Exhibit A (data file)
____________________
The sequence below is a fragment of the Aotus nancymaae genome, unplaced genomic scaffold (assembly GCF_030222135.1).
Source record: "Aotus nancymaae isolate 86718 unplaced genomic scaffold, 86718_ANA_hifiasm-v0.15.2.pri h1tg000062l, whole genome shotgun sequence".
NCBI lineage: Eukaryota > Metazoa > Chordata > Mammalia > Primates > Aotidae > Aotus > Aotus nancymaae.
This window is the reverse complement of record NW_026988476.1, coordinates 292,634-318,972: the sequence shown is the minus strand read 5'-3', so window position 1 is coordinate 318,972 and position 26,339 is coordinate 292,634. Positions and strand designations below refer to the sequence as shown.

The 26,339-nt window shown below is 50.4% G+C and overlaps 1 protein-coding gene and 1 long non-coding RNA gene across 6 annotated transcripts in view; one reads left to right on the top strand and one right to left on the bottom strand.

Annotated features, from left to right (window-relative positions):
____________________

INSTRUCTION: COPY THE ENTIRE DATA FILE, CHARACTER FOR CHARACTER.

The sequence below is a fragment of the Aotus nancymaae genome, unplaced genomic scaffold (assembly GCF_030222135.1).
Source record: "Aotus nancymaae isolate 86718 unplaced genomic scaffold, 86718_ANA_hifiasm-v0.15.2.pri h1tg000062l, whole genome shotgun sequence".
NCBI lineage: Eukaryota > Metazoa > Chordata > Mammalia > Primates > Aotidae > Aotus > Aotus nancymaae.
This window is the reverse complement of record NW_026988476.1, coordinates 292,634-318,972: the sequence shown is the minus strand read 5'-3', so window position 1 is coordinate 318,972 and position 26,339 is coordinate 292,634. Positions and strand designations below refer to the sequence as shown.

The 26,339-nt window shown below is 50.4% G+C and overlaps 1 protein-coding gene and 1 long non-coding RNA gene across 6 annotated transcripts in view; one reads left to right on the top strand and one right to left on the bottom strand.

Annotated features, from left to right (window-relative positions):